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Updated: Dec 1, 2021

Freedom. As long as I remember myself, that’s been my longing. Freedom from pain, freedom from limitations, freedom from responsibilities. The freedom to play, to travel, to create, freedom of opportunity. Being as I was, driven, determined and ambitious, I pushed hard for it. I learned to fly like a bird off airplanes and precipitous cliffs, to swim among dangerous sea creatures, to dive to the bottom of the ocean on a single breath hold. I craved freedom from arbitrary taboos and social constructs and so I also explored and studied polyamory, tantra and bdsm. I wanted financial freedom, and so I became a freelancer, a wandering artist without a permanent home with various creative and lucrative endeavors the world over.

When told I’m not allowed something, I’d do the opposite, to the chagrin of the dowdy old Soviet schoolmarms. When told something was impossible I’d prove it possible. When told something was ugly, freakish, twisted, and strange, I’d find a way to make it beautiful, soulful, meaningful, and universal. When I realized there were not only external but also internal limits to freedom, I went inward, exploring a variety of spiritual, psychological and psychedelic experiences. From age sixteen onwards I set out to be, consciously or not, an example of the impossible. A contradiction, a resounding ‘yes’ to the naysayers and hesitators and prudent folks all around me. And I did it, or thought I did, amassing an impressive resume to back up my credo of freedom-or-bust. But I was wrong.

Before I tell you why and how I found this out, I better tell you what a koan is. A koan is a paradoxical anecdote or riddle used in Zen Buddhism to demonstrate the inadequacy of logical reasoning and to provoke enlightenment or revelation. It is an opportunity for direct experience or realization about something - in my case, about Freedom. And so it came to pass that for two weeks, on a small Greek island, with no access to technology or the outside world, I dedicated myself to the repetitive task of asking myself various questions about my most defining traits and these brought me to the koan ‘what is freedom?’

Day after day, hour after hour, during every activity, tuned out from the outside world and turned inwards, I remained intimate with my koan. After a few such days of active self-inquiry, I found myself unexpectedly confused, frustrated and trapped. My mind, instead of feeling free, turned out to be a prison full of overwhelming emotions, paranoias and projections. Physically pained, my body feeling tense and constrained, I found myself protesting: hang on, didn’t I join this exploration to discover freedom?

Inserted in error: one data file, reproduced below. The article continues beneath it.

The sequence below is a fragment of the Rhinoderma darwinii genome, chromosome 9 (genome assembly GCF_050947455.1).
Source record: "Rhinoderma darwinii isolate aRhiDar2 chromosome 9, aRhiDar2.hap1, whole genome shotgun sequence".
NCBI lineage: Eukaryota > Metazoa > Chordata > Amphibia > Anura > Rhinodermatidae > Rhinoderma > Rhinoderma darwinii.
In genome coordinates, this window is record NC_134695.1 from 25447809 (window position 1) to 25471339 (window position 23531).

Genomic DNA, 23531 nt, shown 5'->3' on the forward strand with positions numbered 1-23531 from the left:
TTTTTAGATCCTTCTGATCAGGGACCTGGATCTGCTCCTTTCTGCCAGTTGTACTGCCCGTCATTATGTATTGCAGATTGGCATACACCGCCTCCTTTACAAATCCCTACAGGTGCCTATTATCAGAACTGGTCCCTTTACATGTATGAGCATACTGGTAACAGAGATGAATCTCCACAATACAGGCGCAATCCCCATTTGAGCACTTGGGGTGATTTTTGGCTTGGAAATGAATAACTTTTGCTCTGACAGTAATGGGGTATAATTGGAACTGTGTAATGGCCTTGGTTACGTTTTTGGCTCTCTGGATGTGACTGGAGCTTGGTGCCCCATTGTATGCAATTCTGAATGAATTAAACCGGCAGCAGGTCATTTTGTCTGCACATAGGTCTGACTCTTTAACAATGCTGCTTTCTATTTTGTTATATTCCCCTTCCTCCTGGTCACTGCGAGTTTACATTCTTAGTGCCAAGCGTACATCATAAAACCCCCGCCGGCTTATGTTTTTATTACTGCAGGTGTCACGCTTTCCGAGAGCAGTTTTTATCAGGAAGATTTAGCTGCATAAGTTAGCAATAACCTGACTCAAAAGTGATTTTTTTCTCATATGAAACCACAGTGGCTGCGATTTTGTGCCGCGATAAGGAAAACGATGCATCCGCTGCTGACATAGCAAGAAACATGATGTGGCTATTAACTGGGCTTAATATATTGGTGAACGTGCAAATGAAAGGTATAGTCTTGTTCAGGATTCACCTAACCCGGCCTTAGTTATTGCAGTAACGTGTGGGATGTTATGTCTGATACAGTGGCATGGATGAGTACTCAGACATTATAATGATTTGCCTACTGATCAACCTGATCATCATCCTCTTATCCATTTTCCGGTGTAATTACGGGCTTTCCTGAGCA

And then I saw: I was free to do many things, but the “I” who was running the show was far from free. My identity of “freedom chaser” turned out to be a fallacy revealed, a fancy mask worn by someone who was not free at all. That someone turned out to be nothing but a psychic turmoil of impulses, fears, wounds, aspirations, desires, engaged in unceasing struggles. If so, then who was this “me” inquiring about freedom?

Strange loops of internal voices that exposed themselves as my younger selves, stuck in survival patterns of searching for parental love, trying to prove their own worthiness, rebelling against schooltime torture, this was the “me” behind the freedom seeker. I thought I had left behind my parents, my school, and Russia a very long time ago, but childhood memories, traumas and unprocessed emotions had apparently become the automatic basis of my reasoning, desires and inclinations - reinforced by a habit. What a trap! The one pretending to be free was in fact still locked in that post-Soviet school, waiting to be freed. That vulnerable side of my Self was not alone - it was met by another aspect of me - brute control. Ignoring, repressing, proving reality wrong, hiding behind my smile, always in a hurry, seeking and finding challenges. In short, doing everything to avoid feeling vulnerable. I was able to observe all this not from a place of logic or emotion, but from that more fundamental space of awareness. It was there that I recognized real freedom.

In this place I found a self that was free of dramas and survival games. From this vantage point it became possible to offer this freedom to my inner schoolgirl too. Freedom to her, not from her! Being embraced rather than abandoned, she could now confess her fears and shed her tears, she could honestly express her rage while being understood and loved unconditionally. It became clear that the meaning of the word “I” as well as the essence of freedom for that “I” were not just philosophical inquiries, but very pragmatic ones. Exploring them opens the possibility of a life in which actions and responses are made from an unconditional, unshakable foundation. This, I realized, is freedom.

Bodhi Zapha

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